The following post was written by Holly Spangler, writer at Prairie Farmer, sister publication to Corn & Soybean Digest. Read Holly's blog on The Farmer website.
Unless you've been under a rock, you've likely seen - or at the very least, heard about - the Dodge Ram advertisement heralding farmers during Sunday night's Super Bowl.
It featured a powerful and nostalgic reading of the poem, "So God Made a Farmer," as delivered by Paul Harvey to the 1978 FFA Convention. Set to the backdrop of Harvey's familiar voice were a series of beautiful photographs, many by National Geographic Photographers, many of which were so beautifully poignant I could only hope to take anything like them. At the end of two minutes before an audience of 108.4 million viewers - the most-watched television event in history - the ad revealed it was produced by Dodge Ram, with a nod to the National FFA. Indeed, for every sharing or viewing of the video, Dodge will give $1 to National FFA and local hunger programs, up to $1 million.
What's less excellent? Some of agriculture's response.
Indeed, my Facebook and Twitter feeds exploded Sunday night after the spot aired. Fellow aggies were thrilled to have their impassioned profession thrust into the national spotlight. By Monday morning, many news sources and pundits put the commercial in their top 10 list of favorites from the game. The collective excitement continued throughout the blogosphere; CNN's Eatocracy blog even recapped some of the early responses to the ad, both inside and outside agriculture.
Response to comments and links we shared on our Prairie Farmer Facebook page were 8 to 10 times greater than what we usually see. You could feel the collective excitement. People were on fire about this ad.
Then there came a quiet rumbling: that perhaps Paul Harvey was a poor choice as the voice of the commercial. That he was a "PETA supporter" who fought to end animal agriculture, and that every dollar his estate earned for the spot would be used to fight agriculture. (Harvey died in 2009.)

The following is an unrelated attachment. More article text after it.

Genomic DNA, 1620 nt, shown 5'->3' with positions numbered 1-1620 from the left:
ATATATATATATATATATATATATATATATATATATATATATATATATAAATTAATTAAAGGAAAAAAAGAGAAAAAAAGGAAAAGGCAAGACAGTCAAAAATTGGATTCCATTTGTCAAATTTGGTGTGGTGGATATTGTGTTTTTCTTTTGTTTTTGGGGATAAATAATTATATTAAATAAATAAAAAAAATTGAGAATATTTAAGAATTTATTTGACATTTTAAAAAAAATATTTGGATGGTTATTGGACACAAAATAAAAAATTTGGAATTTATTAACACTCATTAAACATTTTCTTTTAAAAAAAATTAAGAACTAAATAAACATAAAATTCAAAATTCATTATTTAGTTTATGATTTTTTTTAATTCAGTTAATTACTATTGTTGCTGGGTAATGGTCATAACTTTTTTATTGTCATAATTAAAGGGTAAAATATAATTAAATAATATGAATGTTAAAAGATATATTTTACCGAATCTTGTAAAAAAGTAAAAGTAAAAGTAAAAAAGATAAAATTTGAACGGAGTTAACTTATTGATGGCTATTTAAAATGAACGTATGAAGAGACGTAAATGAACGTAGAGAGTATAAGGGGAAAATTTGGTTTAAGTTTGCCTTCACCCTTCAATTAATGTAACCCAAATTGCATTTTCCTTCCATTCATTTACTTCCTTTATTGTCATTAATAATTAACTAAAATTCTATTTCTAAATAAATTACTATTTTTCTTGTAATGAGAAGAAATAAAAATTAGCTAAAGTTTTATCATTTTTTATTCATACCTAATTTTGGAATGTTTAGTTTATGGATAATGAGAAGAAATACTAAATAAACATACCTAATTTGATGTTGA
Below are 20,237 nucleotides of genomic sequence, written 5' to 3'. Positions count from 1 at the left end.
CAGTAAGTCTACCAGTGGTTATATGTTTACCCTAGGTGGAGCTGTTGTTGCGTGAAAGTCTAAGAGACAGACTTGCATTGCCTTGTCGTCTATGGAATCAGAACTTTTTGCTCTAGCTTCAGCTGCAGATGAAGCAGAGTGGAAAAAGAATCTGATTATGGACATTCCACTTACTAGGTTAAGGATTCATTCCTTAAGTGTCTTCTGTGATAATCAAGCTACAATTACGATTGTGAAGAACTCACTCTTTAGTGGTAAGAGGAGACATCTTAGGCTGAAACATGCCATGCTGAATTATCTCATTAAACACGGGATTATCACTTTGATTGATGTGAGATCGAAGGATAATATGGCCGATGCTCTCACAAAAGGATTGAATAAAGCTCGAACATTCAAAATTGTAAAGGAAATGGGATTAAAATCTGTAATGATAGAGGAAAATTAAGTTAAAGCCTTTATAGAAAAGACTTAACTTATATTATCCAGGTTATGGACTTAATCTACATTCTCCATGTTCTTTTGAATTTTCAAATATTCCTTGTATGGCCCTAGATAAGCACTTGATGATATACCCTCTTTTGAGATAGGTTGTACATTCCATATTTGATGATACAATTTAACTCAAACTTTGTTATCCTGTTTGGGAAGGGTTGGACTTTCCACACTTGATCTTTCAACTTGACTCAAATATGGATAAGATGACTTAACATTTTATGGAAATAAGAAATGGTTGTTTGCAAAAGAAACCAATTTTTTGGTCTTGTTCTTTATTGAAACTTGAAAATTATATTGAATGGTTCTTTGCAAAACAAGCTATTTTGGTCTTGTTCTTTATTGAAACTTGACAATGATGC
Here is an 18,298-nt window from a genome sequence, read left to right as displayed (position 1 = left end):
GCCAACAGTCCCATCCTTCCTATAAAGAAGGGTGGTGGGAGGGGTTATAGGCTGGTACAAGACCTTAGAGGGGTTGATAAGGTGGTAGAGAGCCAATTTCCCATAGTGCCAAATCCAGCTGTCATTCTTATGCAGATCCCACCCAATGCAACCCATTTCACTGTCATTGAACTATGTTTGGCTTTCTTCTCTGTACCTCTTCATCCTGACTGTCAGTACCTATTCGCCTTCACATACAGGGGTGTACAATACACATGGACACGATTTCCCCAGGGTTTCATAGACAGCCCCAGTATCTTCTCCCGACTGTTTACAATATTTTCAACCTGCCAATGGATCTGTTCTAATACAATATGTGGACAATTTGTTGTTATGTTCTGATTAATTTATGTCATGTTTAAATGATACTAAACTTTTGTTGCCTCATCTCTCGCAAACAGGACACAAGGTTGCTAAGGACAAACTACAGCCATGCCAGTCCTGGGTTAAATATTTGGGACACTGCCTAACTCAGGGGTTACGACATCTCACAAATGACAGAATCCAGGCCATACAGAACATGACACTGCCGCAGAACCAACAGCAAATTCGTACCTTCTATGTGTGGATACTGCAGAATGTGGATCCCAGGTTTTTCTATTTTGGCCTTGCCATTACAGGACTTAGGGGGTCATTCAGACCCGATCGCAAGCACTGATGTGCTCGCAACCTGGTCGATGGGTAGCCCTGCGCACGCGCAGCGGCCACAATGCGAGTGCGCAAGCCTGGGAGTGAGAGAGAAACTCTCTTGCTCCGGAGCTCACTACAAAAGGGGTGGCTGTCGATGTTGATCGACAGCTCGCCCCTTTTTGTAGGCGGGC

The rest of the story?
Farm Progress's own Max Armstrong - a venerable voice of agriculture who's shared truth with urban audiences for decades - says it's not so.
Max recalls, "Paul loved animals. Don't we all? He did make me a little uncomfortable once or twice because he started to veer a little, caught up in the popular sentiment and common misunderstandings of animal ag."
But this is where the story gets really good.
"Both Orion and I shared some input on that with his producer, his engineer and with Paul himself," Max recalls.
These radio guys, they're all good friends, and that includes producers and engineers and the rest of the folks they work around. They respected each other enough to share truth, and Paul Harvey listened. It was important to him to be accurate, and he would listen when Max and Orion offered guidance on a topic. He even quoted them on air occasionally, to some 600 U.S. radio stations and Armed Forces Radio around the world.
"Paul was not a PETA supporter," Max adds.
That? That's good stuff. That's a couple of ag guys with relationships and access to a major public influencer, sharing truth about agriculture. Want an inside story? There you go. It kinda makes me love Max and Orion and the work they do more than I already did, if that's possible.
And here's the thing, in my humble opinion: even if - even if - Paul Harvey was an animal rights activist, does it really matter? He didn't write the poem. He only read it. And with perfection. Those two minutes on television brought roomfuls of people to silence. It evoked tears. It reminded people of who we are - this 2% of the population that mostly attracts negative attention these days. Our story was told by people who aren't filing lawsuits against us. To 108 million people! One commenter even said it made him want to be a better person. And it didn't need to use sexual innuendo or scantily clad women to do so. Amen to that, and to anything I don't have to explain away to my kids.
Criticizing this commercial because of Paul Harvey is the very definition of missing the proverbial forest for the trees. For the love of all things holy, let's keep our eyes on the forest. And give thanks for people like Max and Orion.